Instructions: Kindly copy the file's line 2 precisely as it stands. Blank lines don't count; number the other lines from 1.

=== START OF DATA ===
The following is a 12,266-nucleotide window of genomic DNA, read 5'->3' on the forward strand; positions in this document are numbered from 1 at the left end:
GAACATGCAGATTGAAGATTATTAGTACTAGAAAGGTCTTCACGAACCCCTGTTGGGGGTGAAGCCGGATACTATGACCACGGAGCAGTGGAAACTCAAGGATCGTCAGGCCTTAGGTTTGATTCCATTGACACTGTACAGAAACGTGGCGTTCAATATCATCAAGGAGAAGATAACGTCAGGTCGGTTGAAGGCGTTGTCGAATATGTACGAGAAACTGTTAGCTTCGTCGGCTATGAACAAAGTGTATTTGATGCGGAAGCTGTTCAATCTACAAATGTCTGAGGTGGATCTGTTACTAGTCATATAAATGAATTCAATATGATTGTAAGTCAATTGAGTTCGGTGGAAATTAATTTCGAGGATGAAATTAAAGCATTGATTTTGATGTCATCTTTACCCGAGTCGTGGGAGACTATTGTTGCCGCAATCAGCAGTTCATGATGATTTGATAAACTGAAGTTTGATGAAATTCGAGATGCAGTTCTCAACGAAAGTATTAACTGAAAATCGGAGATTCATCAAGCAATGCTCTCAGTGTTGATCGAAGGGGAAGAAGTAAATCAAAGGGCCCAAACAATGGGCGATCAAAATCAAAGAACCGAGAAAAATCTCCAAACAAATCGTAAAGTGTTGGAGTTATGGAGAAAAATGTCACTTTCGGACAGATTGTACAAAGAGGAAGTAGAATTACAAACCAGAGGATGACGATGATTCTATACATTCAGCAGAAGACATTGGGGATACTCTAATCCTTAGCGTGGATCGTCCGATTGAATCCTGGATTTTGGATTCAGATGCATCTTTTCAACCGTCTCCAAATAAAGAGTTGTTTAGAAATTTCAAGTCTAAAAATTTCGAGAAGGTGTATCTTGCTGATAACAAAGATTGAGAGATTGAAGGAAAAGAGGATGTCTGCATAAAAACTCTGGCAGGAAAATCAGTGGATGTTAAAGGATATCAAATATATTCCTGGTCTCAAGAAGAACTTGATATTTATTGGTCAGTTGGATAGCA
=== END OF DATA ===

GAACATGCAGATTGAAGATTATTAGTACTAGAAAGGTCTTCACGAACCCCTGTTGGGGGTGAAGCCGGATACTATGACCACGGAGCAGTGGAAACTCAAGGATCGTCAGGCCTTAGGTTTGATTCCATTGACACTGTACAGAAACGTGGCGTTCAATATCATCAAGGAGAAGATAACGTCAGGTCGGTTGAAGGCGTTGTCGAATATGTACGAGAAACTGTTAGCTTCGTCGGCTATGAACAAAGTGTATTTGATGCGGAAGCTGTTCAATCTACAAATGTCTGAGGTGGATCTGTTACTAGTCATATAAATGAATTCAATATGATTGTAAGTCAATTGAGTTCGGTGGAAATTAATTTCGAGGATGAAATTAAAGCATTGATTTTGATGTCATCTTTACCCGAGTCGTGGGAGACTATTGTTGCCGCAATCAGCAGTTCATGATGATTTGATAAACTGAAGTTTGATGAAATTCGAGATGCAGTTCTCAACGAAAGTATTAACTGAAAATCGGAGATTCATCAAGCAATGCTCTCAGTGTTGATCGAAGGGGAAGAAGTAAATCAAAGGGCCCAAACAATGGGCGATCAAAATCAAAGAACCGAGAAAAATCTCCAAACAAATCGTAAAGTGTTGGAGTTATGGAGAAAAATGTCACTTTCGGACAGATTGTACAAAGAGGAAGTAGAATTACAAACCAGAGGATGACGATGATTCTATACATTCAGCAGAAGACATTGGGGATACTCTAATCCTTAGCGTGGATCGTCCGATTGAATCCTGGATTTTGGATTCAGATGCATCTTTTCAACCGTCTCCAAATAAAGAGTTGTTTAGAAATTTCAAGTCTAAAAATTTCGAGAAGGTGTATCTTGCTGATAACAAAGATTGAGAGATTGAAGGAAAAGAGGATGTCTGCATAAAAACTCTGGCAGGAAAATCAGTGGATGTTAAAGGATATCAAATATATTCCTGGTCTCAAGAAGAACTTGATATTTATTGGTCAGTTGGATAGCA